We performed univariate meta-regression to identify predictors of improvement in weekly stools with lactitol. Sample size, mean age, percentage of female patients, lactitol mean dose, and treatment duration were loaded into the model. Shorter treatment duration (R2=48%, P<0.001), larger sample size (R2=41%, P<0.001), lower mean dose (R2=32%, P<0.001), younger age (R2=30%, P<0.001), and higher percentage of female patients (R2=5%, P=0.03) were associated with more frequent defecation with lactitol supplementation. When dichotomizing predictor variables above and below median values for subgroup analyses, all treatment effects remained very large, with no statistically significant differences identified between subgroups. Specifically, stool frequency SMDs were 2.05 for treatment duration <20 days versus 1.17 for ≥20 days (P=0.12), 1.98 for age <50 years versus 1.23 for age ≥50 years (P=0.14), 1.82 for sample sizes ≥40 versus 1.32 for <40 (P=0.41), 1.63 for studies ≥75% female versus 1.51 for studies <75% female (P=0.84), and 1.29 for mean dose ≥20 g per day versus 1.34 for mean dose <20 g per day (P=0.95). Overall, lactitol similarly improved stool frequency across subgroups with possible additional benefit in younger adults and with shorter treatment durations.

RCTs: lactitol versus lactulose

Lactitol was slightly more effective than lactulose in increasing weekly stool frequency (SMD: 0.19, 95% CI: −0.01 to 0.39, P=0.06; Figure 4), with a difference in means of 0.3 (95% CI: −0.1 to 0.8, P=0.15) stools per week. Stool consistency was similar with lactitol and lactulose (SMD: 0.03, 95% CI: −0.22 to 0.28, P=0.81) (Figure 5). Only one study reported comparative product satisfaction assessments.19 Physician-assessed efficacy was 60% with lactitol and 64% with lactulose; patient-assessed efficacy was 60% for lactitol and 56% for lactulose. No statistically significant differences were noted for any tolerance outcome comparing lactitol with lactulose, with odds ratios of 0.81 (95% CI: 0.37–1.76, P=0.59) for AEs, 1.19 (95% CI: 0.31–4.61, P=0.80) for AE-related withdrawals, and 0.94 (95% CI: 0.26–3.33, P=0.92) for withdrawal for any reason. No SAEs were reported in any RCT comparing lactitol with lactulose. No significant heterogeneity or publication bias was identified for any outcome.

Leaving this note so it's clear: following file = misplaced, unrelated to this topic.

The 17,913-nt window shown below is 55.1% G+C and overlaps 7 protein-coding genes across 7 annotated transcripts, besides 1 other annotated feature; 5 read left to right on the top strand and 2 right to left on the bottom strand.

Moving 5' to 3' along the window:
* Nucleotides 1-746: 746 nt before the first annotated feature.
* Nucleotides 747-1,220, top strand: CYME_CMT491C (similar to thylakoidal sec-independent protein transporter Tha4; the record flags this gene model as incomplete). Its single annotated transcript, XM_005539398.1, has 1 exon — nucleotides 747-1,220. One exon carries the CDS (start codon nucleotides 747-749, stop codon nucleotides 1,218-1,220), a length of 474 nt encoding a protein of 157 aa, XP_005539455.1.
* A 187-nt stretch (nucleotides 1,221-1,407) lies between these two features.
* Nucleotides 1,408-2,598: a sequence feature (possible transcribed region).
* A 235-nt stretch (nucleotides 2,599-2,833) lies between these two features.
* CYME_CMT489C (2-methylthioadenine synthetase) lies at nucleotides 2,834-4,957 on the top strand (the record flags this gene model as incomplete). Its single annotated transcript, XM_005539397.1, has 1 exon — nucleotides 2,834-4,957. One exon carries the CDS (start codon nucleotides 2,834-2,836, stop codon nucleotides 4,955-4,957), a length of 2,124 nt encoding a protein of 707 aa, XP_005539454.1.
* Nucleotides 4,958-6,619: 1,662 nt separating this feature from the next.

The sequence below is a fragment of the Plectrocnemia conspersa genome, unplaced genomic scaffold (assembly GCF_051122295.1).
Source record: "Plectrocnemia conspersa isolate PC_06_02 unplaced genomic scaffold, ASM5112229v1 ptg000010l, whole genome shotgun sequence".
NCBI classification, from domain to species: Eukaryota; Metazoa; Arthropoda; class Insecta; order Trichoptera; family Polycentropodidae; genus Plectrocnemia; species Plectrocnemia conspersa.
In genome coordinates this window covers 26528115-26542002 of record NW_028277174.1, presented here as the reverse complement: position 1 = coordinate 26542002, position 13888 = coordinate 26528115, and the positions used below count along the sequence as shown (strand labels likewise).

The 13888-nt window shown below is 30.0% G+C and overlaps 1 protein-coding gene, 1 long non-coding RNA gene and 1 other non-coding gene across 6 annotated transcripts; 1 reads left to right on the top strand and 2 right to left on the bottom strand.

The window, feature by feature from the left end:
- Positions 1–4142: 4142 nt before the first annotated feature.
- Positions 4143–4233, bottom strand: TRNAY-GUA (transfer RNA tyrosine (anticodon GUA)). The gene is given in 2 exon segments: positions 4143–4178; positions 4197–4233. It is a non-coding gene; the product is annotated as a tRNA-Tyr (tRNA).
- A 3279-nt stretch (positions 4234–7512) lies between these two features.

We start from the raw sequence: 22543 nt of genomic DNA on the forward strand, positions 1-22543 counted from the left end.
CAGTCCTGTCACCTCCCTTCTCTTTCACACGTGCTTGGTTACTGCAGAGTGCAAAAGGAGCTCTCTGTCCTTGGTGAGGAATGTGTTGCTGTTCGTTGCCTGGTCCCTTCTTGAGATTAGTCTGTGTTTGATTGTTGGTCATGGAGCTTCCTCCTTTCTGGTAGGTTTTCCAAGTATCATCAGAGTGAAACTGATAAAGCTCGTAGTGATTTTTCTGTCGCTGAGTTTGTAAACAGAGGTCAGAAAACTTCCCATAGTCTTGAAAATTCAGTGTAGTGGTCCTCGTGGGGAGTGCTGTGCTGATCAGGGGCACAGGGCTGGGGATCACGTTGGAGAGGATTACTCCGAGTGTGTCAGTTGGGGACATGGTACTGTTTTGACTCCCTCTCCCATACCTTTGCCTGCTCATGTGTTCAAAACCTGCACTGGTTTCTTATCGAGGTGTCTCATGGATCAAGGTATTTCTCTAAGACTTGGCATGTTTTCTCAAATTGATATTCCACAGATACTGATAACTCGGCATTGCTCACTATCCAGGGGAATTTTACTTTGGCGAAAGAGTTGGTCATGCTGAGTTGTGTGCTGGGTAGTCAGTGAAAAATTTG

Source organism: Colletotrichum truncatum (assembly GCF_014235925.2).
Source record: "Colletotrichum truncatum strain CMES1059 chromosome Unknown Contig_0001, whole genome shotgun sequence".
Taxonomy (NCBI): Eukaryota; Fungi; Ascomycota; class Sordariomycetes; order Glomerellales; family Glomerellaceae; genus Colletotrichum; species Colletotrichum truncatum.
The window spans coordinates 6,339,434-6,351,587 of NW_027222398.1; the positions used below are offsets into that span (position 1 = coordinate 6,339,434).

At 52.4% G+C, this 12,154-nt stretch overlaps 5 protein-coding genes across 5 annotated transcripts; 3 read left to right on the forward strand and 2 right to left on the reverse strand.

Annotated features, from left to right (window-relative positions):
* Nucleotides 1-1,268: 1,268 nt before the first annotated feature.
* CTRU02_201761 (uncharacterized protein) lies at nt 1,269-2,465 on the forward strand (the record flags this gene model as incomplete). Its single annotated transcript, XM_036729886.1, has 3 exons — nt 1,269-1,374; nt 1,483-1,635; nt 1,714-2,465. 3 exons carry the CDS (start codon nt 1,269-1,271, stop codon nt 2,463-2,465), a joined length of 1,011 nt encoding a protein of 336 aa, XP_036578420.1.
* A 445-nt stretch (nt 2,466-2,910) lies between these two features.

Figure 4 Standardized mean difference (SMD) for change in stool frequency comparing lactitol with lactulose.
Notes: Data extracted from four randomized controlled trials comparing lactitol to lactulose. I2=11%, Egger’s P=0.74.
Abbreviation: CI, confidence interval.

Figure 5 Standardized mean difference (SMD) for change in stool consistency comparing lactitol with lactulose.
Notes: Data extracted from four randomized controlled trials comparing lactitol to lactulose. I2=0%, Egger’s P=0.92.
Abbreviation: CI, confidence interval.

RCT: lactitol versus placebo